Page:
Lykke, E., Michaelsen, K., et al. (2002) The Association Between
Duration of Breastfeeding and Adult Intelligence. JAMA: Vol. 287, No. 18.
Context. A number of
studies suggest a positive association between breastfeeding and
cognitive development in early and middle childhood. However, the only
previous study that investigated the relationship between breastfeeding
and intelligence in adults had several methodological shortcomings.
determine the association between duration of infant breastfeeding and
intelligence in young adulthood.
Design, Setting, and
Participants. Prospective longitudinal birth cohort study
conducted in a sample of 973 men and women and a sample of 2280 men,
all of whom were born in Copenhagen, Denmark, between October 1959 and
December 1961. The samples were divided into 5 categories based on
duration of breastfeeding, as assessed by physician interview with
mothers at a 1-year examination.
Measures Intelligence, assessed using the Wechsler Adult
Intelligence Scale (WAIS) at a mean age of 27.2 years in the mixed-sex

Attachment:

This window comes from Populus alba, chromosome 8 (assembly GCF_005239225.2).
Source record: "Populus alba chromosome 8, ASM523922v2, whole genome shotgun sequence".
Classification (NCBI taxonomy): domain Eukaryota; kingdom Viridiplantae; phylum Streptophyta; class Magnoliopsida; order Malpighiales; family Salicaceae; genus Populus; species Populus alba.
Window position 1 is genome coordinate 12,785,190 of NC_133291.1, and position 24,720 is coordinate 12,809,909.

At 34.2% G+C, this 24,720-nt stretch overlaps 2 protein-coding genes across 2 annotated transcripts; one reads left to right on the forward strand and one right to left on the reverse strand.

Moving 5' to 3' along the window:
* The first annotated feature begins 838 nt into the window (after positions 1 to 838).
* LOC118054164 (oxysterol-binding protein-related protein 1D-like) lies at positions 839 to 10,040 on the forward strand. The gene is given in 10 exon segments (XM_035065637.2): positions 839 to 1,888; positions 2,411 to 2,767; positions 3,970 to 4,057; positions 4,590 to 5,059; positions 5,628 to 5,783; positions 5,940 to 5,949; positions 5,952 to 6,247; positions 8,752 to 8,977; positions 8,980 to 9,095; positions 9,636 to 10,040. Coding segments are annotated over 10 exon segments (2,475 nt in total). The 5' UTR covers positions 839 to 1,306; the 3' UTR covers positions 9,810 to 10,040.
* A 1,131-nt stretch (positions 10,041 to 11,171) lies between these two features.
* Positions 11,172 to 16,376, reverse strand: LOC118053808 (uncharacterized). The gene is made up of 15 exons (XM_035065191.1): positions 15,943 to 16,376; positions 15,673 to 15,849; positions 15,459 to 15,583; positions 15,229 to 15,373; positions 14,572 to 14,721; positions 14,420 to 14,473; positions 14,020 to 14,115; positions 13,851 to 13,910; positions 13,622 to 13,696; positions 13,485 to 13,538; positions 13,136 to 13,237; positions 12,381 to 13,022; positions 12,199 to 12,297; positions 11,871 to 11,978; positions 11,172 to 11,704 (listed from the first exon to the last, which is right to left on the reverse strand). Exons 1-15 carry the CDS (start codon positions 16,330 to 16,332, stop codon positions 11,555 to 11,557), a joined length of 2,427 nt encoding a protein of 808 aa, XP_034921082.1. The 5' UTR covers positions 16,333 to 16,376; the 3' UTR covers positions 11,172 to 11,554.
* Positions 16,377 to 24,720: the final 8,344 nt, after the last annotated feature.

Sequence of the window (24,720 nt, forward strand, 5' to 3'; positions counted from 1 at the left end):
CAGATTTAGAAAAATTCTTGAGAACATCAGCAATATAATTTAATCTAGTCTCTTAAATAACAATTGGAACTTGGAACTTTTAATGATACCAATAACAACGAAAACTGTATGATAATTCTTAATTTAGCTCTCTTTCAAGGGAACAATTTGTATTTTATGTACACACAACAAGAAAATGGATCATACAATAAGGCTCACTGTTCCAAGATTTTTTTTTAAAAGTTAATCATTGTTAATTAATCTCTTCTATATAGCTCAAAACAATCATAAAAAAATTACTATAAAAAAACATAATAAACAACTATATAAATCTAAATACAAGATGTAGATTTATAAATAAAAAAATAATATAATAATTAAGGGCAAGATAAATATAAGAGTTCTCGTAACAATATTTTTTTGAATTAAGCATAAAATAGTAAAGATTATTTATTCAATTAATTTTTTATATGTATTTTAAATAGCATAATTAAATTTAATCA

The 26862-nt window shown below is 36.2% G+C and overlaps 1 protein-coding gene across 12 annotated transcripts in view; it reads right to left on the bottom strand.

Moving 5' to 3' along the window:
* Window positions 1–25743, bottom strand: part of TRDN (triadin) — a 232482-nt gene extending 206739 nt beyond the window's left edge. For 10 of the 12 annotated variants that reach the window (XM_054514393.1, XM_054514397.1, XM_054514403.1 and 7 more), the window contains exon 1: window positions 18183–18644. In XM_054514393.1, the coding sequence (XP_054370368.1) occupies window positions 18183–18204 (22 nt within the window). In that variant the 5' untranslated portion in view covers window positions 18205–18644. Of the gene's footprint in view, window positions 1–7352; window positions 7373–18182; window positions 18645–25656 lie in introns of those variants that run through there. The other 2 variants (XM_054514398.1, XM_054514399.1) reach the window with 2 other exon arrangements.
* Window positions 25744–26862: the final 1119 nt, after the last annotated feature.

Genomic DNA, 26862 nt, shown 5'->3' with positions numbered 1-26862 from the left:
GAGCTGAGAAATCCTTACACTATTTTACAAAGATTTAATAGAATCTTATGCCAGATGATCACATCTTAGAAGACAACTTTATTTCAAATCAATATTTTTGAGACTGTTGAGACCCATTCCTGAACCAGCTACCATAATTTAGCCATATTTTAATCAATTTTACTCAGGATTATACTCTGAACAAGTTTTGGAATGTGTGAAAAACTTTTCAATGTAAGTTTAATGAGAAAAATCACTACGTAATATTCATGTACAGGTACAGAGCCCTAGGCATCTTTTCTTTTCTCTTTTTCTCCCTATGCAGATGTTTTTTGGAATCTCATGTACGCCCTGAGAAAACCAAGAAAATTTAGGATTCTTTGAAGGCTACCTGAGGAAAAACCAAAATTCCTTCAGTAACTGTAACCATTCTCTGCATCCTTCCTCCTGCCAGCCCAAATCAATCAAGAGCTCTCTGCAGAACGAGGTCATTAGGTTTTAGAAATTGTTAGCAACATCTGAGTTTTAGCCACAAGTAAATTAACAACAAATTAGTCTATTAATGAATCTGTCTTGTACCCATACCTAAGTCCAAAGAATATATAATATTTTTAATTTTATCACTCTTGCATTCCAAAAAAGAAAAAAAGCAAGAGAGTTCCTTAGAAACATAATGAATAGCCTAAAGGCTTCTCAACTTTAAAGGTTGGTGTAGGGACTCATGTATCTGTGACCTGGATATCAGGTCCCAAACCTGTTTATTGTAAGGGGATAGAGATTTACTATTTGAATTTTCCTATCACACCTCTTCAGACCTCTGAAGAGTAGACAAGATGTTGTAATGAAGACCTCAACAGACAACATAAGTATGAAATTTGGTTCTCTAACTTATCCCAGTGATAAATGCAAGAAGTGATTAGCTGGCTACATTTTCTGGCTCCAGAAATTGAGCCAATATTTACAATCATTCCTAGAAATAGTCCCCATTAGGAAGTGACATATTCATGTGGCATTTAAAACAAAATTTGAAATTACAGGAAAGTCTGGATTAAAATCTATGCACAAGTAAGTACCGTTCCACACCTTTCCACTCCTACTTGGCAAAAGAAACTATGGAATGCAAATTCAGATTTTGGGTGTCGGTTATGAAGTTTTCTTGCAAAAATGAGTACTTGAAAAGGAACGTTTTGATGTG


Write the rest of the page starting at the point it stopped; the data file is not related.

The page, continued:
sample and the Børge Priens Prøve (BPP) test at a mean
age of 18.7 years in the all-male sample. Thirteen potential
confounders were included as covariates: parental social status and
education; single mother status; mother's height, age, and weight gain
during pregnancy and cigarette consumption during the third trimester;
number of pregnancies; estimated gestational age; birth weight; birth
length; and indexes of pregnancy and delivery complications.
of breastfeeding was associated with significantly higher scores on the
Verbal, Performance, and Full Scale WAIS IQs. With regression
adjustment for potential confounding factors, the mean Full Scale WAIS
IQs were 99.4, 101.7, 102.3, 106.0, and 104.0 for breastfeeding
durations of less than 1 month, 2 to 3 months, 4 to 6 months, 7 to 9
months, and more than 9 months, respectively (P = .003 for overall F
test). The corresponding mean scores on the BPP were 38.0, 39.2, 39.9,
40.1, and 40.1 (P = .01 for overall F test).
Independent of a wide range of possible confounding factors, a
significant positive association between duration of breastfeeding and
intelligence was observed in 2 independent samples of young adults,
assessed with 2 different intelligence tests.
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